Of course, this is essentially republicanism. Those who regard things more than names can easily understand that it is not the institution of an hereditary chief magistrate which prevents our being a republic. It is the obstruction of democracy by oligarchy. It is the persistent maintenance, contrary to public policy and national welfare, of class privileges, inconsistent with a commonwealth. The passing Franchise controversy is pregnant throughout with hints of this truth. When politicians talk with scorn of the equal distribution of political power as the domination of "mere numbers," I suspect them of scant respect for mere humanity; for it is that which mere numbers represent. When they argue in favour of representing " classes and interests" rather than "mere numbers," I fear there is in the privileges to be protected something that will not readily commend itself to the common sense and right feeling of the majority. If, after our thousand years of political evolution, we still grope in vain after the ideal of a commonwealth in which each is for all and all for each, it is this oligarchic cowardice and not the British crown that hinders us. A brief glance at the past will make this clear, and will open the avenue of future speculation.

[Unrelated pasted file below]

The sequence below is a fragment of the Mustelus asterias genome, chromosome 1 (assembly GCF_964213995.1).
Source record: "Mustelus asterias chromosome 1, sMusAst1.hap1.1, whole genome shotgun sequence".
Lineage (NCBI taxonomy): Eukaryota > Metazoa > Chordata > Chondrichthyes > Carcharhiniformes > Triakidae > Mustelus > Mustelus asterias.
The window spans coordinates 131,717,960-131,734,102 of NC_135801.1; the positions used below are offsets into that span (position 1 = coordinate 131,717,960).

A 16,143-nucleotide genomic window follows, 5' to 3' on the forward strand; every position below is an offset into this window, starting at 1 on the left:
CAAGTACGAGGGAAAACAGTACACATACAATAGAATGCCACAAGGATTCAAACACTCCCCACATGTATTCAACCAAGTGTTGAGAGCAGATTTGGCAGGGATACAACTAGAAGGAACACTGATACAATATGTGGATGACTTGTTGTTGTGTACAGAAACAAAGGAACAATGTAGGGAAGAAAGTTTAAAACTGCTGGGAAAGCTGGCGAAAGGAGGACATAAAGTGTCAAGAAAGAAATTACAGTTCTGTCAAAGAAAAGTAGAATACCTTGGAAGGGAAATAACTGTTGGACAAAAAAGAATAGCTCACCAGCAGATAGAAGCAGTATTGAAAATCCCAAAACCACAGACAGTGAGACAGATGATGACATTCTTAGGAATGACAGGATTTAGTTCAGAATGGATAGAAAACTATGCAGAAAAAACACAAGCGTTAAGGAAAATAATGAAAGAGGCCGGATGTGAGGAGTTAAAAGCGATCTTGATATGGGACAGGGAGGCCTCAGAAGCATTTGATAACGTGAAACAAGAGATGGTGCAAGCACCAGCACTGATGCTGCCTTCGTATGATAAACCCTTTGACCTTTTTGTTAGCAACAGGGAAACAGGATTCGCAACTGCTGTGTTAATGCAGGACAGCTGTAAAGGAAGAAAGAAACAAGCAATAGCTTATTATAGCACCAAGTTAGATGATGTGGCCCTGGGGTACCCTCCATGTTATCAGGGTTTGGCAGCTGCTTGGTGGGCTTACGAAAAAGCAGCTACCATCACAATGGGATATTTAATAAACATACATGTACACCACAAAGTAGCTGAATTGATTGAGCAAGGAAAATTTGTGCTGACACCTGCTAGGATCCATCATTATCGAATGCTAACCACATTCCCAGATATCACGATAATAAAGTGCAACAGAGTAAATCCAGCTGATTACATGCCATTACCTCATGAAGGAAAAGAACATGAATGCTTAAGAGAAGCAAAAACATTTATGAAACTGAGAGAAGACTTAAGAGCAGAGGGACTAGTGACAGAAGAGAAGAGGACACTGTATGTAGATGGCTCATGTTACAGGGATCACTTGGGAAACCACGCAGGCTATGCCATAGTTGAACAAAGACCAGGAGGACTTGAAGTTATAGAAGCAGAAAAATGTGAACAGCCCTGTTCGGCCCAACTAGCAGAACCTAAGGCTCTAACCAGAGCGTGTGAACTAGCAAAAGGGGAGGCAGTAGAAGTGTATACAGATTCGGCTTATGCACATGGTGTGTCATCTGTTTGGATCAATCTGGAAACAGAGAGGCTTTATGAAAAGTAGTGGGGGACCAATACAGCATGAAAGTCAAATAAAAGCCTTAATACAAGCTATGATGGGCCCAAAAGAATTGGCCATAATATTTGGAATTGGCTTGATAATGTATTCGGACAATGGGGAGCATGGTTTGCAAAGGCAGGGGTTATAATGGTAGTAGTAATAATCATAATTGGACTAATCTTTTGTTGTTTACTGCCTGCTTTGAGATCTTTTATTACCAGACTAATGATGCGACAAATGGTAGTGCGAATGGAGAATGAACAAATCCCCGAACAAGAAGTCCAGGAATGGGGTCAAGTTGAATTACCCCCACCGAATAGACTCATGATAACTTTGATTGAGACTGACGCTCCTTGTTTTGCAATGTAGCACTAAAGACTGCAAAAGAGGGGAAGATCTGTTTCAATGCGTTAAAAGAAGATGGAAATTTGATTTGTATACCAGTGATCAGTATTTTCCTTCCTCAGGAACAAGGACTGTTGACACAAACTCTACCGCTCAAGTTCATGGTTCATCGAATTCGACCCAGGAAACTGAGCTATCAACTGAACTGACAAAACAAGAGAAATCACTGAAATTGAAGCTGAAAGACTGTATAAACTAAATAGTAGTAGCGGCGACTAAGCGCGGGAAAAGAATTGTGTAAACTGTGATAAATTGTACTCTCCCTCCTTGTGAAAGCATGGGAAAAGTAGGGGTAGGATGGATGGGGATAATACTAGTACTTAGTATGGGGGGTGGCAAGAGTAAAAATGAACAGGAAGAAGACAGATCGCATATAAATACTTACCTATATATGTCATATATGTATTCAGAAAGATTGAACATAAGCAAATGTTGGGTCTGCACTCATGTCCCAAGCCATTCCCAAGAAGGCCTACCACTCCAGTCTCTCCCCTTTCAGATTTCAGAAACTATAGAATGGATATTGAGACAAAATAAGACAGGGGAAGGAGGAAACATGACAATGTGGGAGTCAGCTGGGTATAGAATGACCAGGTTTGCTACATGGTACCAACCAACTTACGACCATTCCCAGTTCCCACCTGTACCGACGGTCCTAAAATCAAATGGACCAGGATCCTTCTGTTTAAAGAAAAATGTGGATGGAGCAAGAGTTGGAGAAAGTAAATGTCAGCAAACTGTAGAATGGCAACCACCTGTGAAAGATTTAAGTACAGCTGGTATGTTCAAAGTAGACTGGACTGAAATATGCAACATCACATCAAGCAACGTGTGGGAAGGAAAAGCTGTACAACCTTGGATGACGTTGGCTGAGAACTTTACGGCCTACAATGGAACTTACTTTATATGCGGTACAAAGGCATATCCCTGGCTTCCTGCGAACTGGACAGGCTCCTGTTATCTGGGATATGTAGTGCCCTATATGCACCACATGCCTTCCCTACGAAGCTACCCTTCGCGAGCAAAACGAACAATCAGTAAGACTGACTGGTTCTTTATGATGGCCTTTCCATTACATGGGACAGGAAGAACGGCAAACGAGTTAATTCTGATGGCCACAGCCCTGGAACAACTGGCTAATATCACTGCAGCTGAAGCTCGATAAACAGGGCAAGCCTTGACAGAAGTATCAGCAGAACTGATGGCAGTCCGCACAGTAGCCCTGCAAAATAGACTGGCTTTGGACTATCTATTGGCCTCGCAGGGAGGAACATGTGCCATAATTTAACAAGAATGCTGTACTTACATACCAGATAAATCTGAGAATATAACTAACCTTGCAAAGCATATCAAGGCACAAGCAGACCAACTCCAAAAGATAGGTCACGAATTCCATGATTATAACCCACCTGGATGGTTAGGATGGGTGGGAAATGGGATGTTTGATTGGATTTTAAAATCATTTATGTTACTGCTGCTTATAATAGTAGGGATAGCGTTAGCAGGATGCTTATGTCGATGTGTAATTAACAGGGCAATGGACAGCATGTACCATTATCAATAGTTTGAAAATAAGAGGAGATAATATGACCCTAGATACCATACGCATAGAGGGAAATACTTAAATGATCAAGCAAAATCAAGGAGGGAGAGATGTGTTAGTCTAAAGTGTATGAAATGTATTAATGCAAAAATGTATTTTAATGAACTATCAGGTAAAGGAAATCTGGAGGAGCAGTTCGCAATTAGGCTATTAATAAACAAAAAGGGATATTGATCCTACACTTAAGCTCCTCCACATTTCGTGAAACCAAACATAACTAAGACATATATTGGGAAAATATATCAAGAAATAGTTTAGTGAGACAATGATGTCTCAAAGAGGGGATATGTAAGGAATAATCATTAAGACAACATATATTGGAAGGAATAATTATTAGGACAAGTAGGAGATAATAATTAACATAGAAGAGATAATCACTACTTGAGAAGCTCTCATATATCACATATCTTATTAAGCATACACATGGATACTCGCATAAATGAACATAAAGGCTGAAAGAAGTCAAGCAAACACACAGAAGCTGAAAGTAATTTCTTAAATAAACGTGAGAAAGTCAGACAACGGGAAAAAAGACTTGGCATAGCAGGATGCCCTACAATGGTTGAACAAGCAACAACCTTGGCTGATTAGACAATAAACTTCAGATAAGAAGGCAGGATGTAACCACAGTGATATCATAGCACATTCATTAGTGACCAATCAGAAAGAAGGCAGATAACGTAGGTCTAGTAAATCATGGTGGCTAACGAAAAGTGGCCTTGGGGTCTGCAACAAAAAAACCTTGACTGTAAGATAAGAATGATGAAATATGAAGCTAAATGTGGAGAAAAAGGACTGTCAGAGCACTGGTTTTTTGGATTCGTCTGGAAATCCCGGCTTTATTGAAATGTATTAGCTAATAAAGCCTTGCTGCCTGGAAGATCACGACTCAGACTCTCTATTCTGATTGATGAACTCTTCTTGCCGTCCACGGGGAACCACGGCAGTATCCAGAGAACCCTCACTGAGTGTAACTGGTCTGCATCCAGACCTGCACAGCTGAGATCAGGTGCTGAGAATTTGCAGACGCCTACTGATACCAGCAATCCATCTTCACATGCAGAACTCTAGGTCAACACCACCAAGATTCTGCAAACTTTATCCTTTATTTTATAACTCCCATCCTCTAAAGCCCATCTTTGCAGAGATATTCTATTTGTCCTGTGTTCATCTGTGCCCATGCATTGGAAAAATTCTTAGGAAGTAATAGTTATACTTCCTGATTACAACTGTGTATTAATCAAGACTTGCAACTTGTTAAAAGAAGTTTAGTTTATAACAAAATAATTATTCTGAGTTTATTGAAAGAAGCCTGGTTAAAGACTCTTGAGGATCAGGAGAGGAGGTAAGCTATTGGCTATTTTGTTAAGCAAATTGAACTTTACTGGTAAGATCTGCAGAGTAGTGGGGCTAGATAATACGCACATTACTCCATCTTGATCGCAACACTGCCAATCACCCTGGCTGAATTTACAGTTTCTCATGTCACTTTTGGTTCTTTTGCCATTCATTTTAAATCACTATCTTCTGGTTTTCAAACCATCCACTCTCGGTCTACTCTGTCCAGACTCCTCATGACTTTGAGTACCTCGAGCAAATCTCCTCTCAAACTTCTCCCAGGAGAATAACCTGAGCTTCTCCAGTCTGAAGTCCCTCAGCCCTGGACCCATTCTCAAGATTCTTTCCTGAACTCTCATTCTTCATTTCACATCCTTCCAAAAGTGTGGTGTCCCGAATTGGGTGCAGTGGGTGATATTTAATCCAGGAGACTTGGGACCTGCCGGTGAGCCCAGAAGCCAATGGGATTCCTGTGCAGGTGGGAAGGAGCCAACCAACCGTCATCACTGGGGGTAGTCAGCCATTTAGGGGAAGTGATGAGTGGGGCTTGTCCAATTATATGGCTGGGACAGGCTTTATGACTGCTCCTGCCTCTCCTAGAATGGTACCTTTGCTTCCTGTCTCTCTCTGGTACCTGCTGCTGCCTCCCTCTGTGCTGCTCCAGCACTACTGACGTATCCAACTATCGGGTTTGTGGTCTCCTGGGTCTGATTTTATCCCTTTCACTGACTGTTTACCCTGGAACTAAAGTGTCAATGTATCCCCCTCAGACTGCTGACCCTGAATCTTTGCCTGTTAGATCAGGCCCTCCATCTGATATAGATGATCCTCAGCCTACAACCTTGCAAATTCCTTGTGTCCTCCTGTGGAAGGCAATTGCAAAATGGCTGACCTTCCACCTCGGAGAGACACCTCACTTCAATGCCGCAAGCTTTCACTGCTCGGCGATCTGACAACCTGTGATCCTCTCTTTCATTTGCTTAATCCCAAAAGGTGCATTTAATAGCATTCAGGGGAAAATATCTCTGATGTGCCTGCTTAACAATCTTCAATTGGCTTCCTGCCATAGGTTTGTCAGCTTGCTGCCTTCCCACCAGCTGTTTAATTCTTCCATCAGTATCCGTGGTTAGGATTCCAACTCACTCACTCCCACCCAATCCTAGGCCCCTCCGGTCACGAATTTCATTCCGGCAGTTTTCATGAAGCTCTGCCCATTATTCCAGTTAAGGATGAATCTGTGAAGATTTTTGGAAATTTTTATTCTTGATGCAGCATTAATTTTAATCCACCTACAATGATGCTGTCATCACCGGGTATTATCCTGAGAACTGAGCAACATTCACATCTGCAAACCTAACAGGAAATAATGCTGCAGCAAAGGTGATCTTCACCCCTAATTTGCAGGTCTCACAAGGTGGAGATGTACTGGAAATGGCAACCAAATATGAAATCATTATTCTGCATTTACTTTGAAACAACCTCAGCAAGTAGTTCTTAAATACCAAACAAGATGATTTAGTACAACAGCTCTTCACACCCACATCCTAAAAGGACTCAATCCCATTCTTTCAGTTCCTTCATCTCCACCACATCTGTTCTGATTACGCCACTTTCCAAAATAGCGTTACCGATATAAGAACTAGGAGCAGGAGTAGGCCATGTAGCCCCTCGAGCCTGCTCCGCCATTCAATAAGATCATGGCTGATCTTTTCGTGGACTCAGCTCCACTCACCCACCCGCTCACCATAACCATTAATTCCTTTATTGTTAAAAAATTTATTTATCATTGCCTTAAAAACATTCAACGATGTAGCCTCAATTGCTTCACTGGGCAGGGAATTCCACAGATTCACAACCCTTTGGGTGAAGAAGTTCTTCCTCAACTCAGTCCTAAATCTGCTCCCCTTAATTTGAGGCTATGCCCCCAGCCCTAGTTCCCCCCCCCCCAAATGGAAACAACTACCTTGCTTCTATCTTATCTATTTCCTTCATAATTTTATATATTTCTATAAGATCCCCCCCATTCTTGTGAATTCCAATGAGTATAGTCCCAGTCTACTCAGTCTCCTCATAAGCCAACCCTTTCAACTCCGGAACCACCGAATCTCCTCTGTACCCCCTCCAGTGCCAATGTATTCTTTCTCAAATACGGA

The English monarchy was never, in any proper sense of the word, despotic, except under the dynasty of the Tudors and during the reign of the first two Stuarts. Another exception might be made of the reign of the great William, the first Norman king. A man who has a whole kingdom to distribute at his pleasure among his followers is naturally a dictator. But the great tenants holding from the crown, when once settled in their possessions, soon became a very powerful counterweight to the royal supremacy. The first Henry, the son of the Conqueror, found it necessary to make terms with the barons, and to renounce arbitrary powers on condition of receiving regulated legal dues, both in money and service. When the infamous John tried to substitute a capricious tyranny for feudal lordship, he found his great tenants too strong for him. The result of the struggle was Magna Charta, the provisions of which are, at any rate vaguely, known to every juvenile debating society. Freedom from arbitrary imprisonment, judgment by a man's equals, fixed courts of justice, condemnation of judicial corruption were assured in the interest of all classes alike. Ancient municipal liberties were restored and guaranteed. And, above all, the exactions of the royal exchequer, with tho exception of certain customary and recognised feudal dues, were brought under the control of the great council of tenants in chief, the first germ of an effective Parliament.